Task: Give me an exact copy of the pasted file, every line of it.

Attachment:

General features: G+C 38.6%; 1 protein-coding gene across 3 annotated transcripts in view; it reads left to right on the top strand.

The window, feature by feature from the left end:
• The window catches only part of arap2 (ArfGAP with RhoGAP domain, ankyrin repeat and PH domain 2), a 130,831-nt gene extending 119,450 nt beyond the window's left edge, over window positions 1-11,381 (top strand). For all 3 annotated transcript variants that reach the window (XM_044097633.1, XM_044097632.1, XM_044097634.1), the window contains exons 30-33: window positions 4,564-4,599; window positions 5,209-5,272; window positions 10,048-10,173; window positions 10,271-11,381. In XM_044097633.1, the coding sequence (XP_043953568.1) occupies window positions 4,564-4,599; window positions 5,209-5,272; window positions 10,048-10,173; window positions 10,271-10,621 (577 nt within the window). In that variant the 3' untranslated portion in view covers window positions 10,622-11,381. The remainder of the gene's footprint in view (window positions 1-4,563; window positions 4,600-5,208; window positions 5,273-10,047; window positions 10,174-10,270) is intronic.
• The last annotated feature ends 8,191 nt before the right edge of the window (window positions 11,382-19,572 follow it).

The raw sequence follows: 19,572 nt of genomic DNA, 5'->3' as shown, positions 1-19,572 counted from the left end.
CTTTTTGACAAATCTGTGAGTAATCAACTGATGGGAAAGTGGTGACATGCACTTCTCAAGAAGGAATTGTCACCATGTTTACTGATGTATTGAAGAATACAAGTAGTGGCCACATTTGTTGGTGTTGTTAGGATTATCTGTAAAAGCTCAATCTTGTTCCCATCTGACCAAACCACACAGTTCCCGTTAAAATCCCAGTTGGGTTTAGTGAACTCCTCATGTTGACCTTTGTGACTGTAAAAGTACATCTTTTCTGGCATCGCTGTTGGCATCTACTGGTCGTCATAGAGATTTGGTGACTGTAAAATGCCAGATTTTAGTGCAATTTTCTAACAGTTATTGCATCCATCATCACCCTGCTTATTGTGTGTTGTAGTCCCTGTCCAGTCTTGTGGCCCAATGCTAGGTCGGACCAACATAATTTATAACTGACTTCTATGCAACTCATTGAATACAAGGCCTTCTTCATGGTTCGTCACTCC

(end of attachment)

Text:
General features: G+C 38.6%; 1 protein-coding gene across 3 annotated transcripts in view; it reads left to right on the top strand.

The window, feature by feature from the left end:
• The window catches only part of arap2 (ArfGAP with RhoGAP domain, ankyrin repeat and PH domain 2), a 130,831-nt gene extending 119,450 nt beyond the window's left edge, over window positions 1-11,381 (top strand). For all 3 annotated transcript variants that reach the window (XM_044097633.1, XM_044097632.1, XM_044097634.1), the window contains exons 30-33: window positions 4,564-4,599; window positions 5,209-5,272; window positions 10,048-10,173; window positions 10,271-11,381. In XM_044097633.1, the coding sequence (XP_043953568.1) occupies window positions 4,564-4,599; window positions 5,209-5,272; window positions 10,048-10,173; window positions 10,271-10,621 (577 nt within the window). In that variant the 3' untranslated portion in view covers window positions 10,622-11,381. The remainder of the gene's footprint in view (window positions 1-4,563; window positions 4,600-5,208; window positions 5,273-10,047; window positions 10,174-10,270) is intronic.
• The last annotated feature ends 8,191 nt before the right edge of the window (window positions 11,382-19,572 follow it).

The raw sequence follows: 19,572 nt of genomic DNA, 5'->3' as shown, positions 1-19,572 counted from the left end.
CTTTTTGACAAATCTGTGAGTAATCAACTGATGGGAAAGTGGTGACATGCACTTCTCAAGAAGGAATTGTCACCATGTTTACTGATGTATTGAAGAATACAAGTAGTGGCCACATTTGTTGGTGTTGTTAGGATTATCTGTAAAAGCTCAATCTTGTTCCCATCTGACCAAACCACACAGTTCCCGTTAAAATCCCAGTTGGGTTTAGTGAACTCCTCATGTTGACCTTTGTGACTGTAAAAGTACATCTTTTCTGGCATCGCTGTTGGCATCTACTGGTCGTCATAGAGATTTGGTGACTGTAAAATGCCAGATTTTAGTGCAATTTTCTAACAGTTATTGCATCCATCATCACCCTGCTTATTGTGTGTTGTAGTCCCTGTCCAGTCTTGTGGCCCAATGCTAGGTCGGACCAACATAATTTATAACTGACTTCTATGCAACTCATTGAATACAAGGCCTTCTTCATGGTTCGTCACTCC